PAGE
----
Sarasota Bay Eco-tourism

Viewing Wildlife

Bryan at Myakka State Park on the TowerIn 2006, wildlife viewing activities generated more than $3 billion in Florida.

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Sarasota Bay and the Gulf beaches provide essential habitat for endangered wildlife year round. Our estuary and coasts have special needs in the summer months that impact on bird nesting activities and the welfare of other wildlife. Being aware and respectful of these endangered species and their nesting activities is critical for their viability.

Sea Turtles

From May 1 through October 31 sea turtles nest on our local beaches. Sarasota County beaches provide nesting grounds for threatened loggerhead (Caretta caretta) sea turtles, endangered green (Chelonia mydas) sea turtles and other sea turtle species. Florida’s west coast hosts the largest nesting population of loggerheads in the Gulf of Mexico. Here is what you can do to protect nesting sea turtles if you live near beach areas:

Baby Sea Turtle

Photo courtesy of Deborah Chapman

  1. Pick up litter, fill in holes, and never leave furniture or debris laying on the beach.
  2. Tint windows that face the beach.
  3. Turn off lights visible on nesting beaches or shield the lights from the beach.
  4. Use Turtle Safe Lighting (red lights emit a very narrow portion of the visible light spectrum, which is less intrusive to nesting sea turtles and hatchlings).
  5. If disoriented hatchlings are found away from the sea, call local law enforcement.
  6. Close opaque curtains or blinds after dark to cover windows visible from the beach.

Beach Nesting Birds

Snowy Plover adult and chick

Photo courtesy of Lou Newman

From February through August threatened species such as snowy plovers, Wilson’s plovers, least terns and black skimmers nest on our local beaches. Due to human interference and vandalism these nests have not been successful in the last few years. This is a serious problem for the continued existence of these protected species. Here is what you can do to protect beach nesting birds:

  1. Pick up litter, fill in holes, and never leave furniture or debris laying on the beach.
  2. Keep dogs and pets off the beach.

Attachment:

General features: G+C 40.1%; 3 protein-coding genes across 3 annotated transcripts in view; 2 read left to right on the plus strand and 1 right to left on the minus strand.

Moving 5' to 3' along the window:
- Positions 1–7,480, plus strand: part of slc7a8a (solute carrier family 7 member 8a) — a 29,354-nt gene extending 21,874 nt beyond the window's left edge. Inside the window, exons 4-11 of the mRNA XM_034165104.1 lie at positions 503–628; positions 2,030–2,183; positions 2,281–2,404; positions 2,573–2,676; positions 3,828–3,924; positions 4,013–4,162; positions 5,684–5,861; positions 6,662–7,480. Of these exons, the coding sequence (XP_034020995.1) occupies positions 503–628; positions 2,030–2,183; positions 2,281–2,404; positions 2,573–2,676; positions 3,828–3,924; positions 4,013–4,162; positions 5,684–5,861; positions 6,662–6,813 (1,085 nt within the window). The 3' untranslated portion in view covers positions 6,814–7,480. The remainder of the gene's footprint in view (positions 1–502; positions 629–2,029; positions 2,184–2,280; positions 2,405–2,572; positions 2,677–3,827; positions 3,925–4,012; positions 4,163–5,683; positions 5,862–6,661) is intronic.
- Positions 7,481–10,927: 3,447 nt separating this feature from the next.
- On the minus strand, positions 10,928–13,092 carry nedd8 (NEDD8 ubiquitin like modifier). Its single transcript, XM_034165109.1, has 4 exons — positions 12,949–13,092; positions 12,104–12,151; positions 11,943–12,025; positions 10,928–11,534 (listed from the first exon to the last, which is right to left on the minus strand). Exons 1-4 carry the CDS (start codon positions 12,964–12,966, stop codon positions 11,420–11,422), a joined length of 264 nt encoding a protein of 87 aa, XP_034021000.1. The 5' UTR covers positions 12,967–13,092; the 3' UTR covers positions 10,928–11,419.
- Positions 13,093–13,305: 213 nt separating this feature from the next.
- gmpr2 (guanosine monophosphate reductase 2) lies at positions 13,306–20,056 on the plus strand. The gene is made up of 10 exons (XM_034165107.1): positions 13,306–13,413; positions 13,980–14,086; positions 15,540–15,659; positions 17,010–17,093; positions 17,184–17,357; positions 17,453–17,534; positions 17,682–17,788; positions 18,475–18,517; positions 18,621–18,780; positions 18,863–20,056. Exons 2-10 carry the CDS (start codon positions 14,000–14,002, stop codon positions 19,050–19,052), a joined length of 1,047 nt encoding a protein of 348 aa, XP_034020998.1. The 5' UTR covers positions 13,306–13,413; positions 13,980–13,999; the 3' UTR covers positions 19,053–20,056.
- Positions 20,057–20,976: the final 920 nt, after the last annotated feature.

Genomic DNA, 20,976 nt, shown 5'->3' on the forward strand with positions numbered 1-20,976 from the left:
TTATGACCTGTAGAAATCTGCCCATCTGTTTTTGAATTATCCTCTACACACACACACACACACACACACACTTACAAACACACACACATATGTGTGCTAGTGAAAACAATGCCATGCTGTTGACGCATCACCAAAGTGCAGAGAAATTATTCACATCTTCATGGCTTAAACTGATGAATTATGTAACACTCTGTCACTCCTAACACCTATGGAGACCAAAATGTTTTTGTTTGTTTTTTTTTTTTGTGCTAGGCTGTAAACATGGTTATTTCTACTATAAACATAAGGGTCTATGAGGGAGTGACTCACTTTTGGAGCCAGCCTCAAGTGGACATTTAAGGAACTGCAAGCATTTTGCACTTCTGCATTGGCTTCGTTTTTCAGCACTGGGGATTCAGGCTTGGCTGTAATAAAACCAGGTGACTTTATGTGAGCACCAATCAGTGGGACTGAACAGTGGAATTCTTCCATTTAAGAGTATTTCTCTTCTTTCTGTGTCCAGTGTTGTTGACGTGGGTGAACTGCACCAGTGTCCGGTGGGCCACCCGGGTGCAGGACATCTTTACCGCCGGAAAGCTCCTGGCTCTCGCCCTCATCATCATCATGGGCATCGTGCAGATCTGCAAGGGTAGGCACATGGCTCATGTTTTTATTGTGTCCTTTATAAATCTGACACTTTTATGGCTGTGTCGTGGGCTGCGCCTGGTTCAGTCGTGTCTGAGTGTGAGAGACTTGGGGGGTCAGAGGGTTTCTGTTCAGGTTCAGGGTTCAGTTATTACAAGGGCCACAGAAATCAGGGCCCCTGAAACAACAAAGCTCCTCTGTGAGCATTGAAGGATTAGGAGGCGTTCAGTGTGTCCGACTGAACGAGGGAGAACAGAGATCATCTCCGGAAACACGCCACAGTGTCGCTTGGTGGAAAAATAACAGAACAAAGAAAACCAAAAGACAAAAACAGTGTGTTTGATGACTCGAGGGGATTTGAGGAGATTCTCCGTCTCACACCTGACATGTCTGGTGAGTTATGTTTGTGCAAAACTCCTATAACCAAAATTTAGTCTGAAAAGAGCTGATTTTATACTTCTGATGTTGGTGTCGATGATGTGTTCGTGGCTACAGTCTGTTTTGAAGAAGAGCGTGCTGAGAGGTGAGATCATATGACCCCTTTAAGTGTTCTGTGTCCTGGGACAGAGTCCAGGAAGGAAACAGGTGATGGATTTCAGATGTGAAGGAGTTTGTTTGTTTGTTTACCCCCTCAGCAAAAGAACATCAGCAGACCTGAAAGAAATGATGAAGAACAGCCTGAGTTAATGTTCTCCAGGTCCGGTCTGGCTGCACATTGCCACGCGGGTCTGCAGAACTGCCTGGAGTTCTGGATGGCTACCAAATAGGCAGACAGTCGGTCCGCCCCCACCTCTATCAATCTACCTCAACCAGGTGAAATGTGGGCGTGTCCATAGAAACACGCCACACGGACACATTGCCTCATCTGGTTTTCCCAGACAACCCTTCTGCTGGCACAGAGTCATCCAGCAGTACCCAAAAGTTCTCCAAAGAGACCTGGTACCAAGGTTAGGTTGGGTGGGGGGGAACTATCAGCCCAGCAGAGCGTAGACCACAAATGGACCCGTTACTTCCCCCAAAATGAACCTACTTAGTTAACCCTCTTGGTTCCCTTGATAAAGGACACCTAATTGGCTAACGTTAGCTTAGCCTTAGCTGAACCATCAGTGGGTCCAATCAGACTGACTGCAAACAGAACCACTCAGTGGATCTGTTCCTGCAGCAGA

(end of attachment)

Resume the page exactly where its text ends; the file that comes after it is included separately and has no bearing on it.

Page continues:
3. Respect posted nesting areas.
  4. NEVER FEED WILDLIFE. Gulls, crows and raccoons prey on eggs and chicks. When you feed them you draw them to near-by nesting sites in greater numbers.
  5. Avoid flying kites or throwing rocks near designated beach-nesting bird areas. The nests and chicks are very well camouflaged. You may trample nests and birds without even knowing it!
  6. Snowy Plover Chick
    Photo courtesy of Lou Newman

    Stick close to the water’s edge and avoid the vegetated upper beach and dune areas. Stay on established paths when crossing vegetation. The birds nest in, near and around the vegetated dune areas of the beach. Beach visitors can unknowingly step on newly hatched chicks.

  7. Promote sharing the beach with other species. Consider volunteering to help groups like Audubon of Florida to monitor and protect local bird populations.

To report violations call 1-888-404-FWCC (3922). Beach nesting birds are a threatened species and protected by the State of Florida.

Marine Mammals

We have other protected species living in and around Sarasota Bay. Dolphins and manatees also call Sarasota Bay home. Both are protected by the Marine Mammal Protection Act and or the Endangered Species Act. It is illegal to harass, feed, pet or otherwise interfere with the natural behavior of both dolphins and manatees. Please stay at least 50 yards away from these animals at all times. Also, please do not ever feed dolphins or manatees in the wild.

  • Visit to watch a video about how feeding dolphins and other wildlife disrupts their natural behavior and puts them in danger.


Sarasota Bay is home to about 140 Atlantic Bottlenose Dolphins (Tursiops truncatus). Dolphins hunt, socialize and raise their young in the protected and productive waters of Sarasota Bay. Please do not ever feed dolphins in the wild.


ManateesThe West Indian manatees (Trichechus manatus) are grazing marine mammals native to Florida and the Caribbean. West Indian manatees have no natural enemies, and it is believed they can live 60 years or more. Humans are a potential threat to manatees because of the props of high powered boats. Other causes of human-related manatee mortalities include being crushed and or drowned in canal locks and flood control structures; ingestion of fish hooks, litter and monofilament line; and entanglement in crab trap lines. The loss of habitat is the most serious threat facing manatees today. There are approximately 3,000 West Indian manatees remaining in the United States.

Scrub JayBirding Hot Spots

Birding is the most popular outdoor recreation activity in the United States. It is also a significant source of tourism dollars here in the Sarasota Bay region. Sarasota County and Manatee County offers birding tours at local nature preserves.

Big WhelkBeach Combing

Our local beaches are home to many invertebrates marine species who live in shells. Scallops, clams, whelks and crabs all leave behind their shell homes. Algae, seaweed and seagrass also wash up on our shores. This mixture of plants and shells that washes up on the beach with every tide is called the wrack line and can provide shelter for marine insects and forage grounds for birds.

StarfishLive shelling is illegal in Florida. That means it is illegal to take a shell that has a live animal in it. It is also illegal to kill the animal to get the shell. This protects starfish and sand dollars from collection too. Please only take shells vacated by living species.